Deutsche Bank Shorts Reach 13-Month High on U.S. Unit's Troubles
(Bloomberg) -- Short sellers are targeting Deutsche Bank AG again as the shares closed at a record low on Thursday.
Bets against the lender rose to 5.1 percent of outstanding shares yesterday, the highest since May 2017, according to data compiled by IHS Markit. AQR Capital Management boosted their wager to more than $520 million last week while hedge fund Marshall Wace has a $150 million position.
Reports that U.S. regulators had added Deutsche Bank to a group of troubled lenders they monitor sent the stock to the record low. The company said there are no concerns about its financial stability and that it’s overhauling the operations at the center of the issue. Its shares rose as much as 4.2 percent on Friday, the most in more than a month.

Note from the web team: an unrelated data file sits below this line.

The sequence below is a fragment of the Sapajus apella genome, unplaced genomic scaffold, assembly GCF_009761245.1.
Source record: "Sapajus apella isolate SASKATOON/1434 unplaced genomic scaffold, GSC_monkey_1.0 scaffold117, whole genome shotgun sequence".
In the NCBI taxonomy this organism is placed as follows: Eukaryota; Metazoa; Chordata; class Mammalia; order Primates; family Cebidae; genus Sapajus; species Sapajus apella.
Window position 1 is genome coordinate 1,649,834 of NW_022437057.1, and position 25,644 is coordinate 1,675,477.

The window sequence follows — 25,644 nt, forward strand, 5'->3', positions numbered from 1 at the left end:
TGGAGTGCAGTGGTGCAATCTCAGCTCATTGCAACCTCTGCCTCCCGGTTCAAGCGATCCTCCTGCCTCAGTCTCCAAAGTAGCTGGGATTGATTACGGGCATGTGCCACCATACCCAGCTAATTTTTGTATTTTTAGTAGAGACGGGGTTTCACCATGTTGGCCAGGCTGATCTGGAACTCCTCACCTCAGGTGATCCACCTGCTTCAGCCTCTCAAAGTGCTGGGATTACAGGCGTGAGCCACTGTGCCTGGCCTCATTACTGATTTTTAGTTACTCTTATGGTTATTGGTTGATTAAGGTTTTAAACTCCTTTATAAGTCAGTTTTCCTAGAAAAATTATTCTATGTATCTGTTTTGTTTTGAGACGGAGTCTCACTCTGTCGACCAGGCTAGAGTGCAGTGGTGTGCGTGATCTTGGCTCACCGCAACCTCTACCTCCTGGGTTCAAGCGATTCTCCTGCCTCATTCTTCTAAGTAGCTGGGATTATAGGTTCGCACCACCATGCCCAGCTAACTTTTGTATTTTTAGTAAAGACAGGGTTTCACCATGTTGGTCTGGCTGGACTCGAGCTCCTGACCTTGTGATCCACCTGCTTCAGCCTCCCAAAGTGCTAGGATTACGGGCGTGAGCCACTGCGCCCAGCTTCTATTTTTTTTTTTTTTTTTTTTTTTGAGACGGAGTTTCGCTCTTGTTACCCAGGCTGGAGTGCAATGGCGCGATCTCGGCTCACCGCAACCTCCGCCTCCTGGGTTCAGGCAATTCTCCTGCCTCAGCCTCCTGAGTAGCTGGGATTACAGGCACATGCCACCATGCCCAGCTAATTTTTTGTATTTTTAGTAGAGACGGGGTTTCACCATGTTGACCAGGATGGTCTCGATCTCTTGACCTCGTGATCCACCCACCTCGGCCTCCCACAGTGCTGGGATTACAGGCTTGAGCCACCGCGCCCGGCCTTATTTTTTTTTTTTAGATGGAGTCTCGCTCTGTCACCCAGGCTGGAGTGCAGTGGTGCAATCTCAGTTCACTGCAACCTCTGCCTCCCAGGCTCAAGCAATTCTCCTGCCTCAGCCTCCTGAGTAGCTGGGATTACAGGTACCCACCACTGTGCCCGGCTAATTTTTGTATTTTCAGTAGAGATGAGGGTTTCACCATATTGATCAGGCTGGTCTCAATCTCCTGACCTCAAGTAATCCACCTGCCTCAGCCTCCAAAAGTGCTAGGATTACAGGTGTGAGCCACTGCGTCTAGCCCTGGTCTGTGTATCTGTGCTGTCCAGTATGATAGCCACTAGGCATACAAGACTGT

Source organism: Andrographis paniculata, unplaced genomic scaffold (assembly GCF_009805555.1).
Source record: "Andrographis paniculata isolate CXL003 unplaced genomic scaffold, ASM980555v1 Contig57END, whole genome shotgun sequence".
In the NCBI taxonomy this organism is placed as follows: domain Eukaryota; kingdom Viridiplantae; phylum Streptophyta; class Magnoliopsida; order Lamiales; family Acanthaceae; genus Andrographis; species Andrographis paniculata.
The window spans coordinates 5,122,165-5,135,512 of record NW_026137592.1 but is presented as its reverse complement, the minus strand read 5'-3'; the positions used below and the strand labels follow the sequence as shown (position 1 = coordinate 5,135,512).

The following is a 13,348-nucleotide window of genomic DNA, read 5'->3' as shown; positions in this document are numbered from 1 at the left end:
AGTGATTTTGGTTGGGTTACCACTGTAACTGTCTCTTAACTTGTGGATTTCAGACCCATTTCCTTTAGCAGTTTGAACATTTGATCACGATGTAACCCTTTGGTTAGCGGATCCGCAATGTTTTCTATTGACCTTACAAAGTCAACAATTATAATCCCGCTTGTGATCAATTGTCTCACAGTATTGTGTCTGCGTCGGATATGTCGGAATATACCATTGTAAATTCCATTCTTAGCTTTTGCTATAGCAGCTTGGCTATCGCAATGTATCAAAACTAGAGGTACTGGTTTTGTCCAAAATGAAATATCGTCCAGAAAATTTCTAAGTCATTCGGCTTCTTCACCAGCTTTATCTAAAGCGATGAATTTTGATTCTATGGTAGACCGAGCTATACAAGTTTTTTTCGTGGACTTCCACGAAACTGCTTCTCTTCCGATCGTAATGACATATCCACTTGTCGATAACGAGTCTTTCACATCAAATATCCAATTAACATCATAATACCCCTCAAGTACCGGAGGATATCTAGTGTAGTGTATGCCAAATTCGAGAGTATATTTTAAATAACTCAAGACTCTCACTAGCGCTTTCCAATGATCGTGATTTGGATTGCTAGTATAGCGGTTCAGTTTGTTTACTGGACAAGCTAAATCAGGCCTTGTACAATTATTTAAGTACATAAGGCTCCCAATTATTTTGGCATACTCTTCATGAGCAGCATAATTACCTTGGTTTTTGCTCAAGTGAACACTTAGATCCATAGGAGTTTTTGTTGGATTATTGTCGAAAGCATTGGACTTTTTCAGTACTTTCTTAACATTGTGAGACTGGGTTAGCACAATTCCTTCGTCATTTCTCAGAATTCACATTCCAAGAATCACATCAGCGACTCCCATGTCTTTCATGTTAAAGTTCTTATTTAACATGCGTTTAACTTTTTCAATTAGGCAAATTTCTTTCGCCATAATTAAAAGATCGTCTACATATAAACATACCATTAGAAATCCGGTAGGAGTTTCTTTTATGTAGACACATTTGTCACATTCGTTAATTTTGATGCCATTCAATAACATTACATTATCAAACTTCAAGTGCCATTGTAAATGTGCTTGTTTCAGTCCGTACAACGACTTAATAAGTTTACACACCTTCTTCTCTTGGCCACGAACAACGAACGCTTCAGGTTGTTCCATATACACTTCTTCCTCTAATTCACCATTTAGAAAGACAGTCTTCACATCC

Spokesmen for Deutsche Bank and Marshall Wace declined to comment. A spokeswoman for AQR declined to comment.
AQR, one of the largest quantitative money managers, started raising its bets against the bank on May 14, according to filings to the German regulator. Coincidentally, that’s the same day money manager Steve Eisman, who predicted the collapse of subprime mortgages before the 2008 financial crisis, recommended shorting the lender.
Eisman described the lender as “a problem bank" with profitability issues, and said it will probably have to raise capital next year. Deutsche Bank representatives declined to comment on the remarks at the time.
Short sellers profit by selling borrowed shares and buying them back at lower prices.
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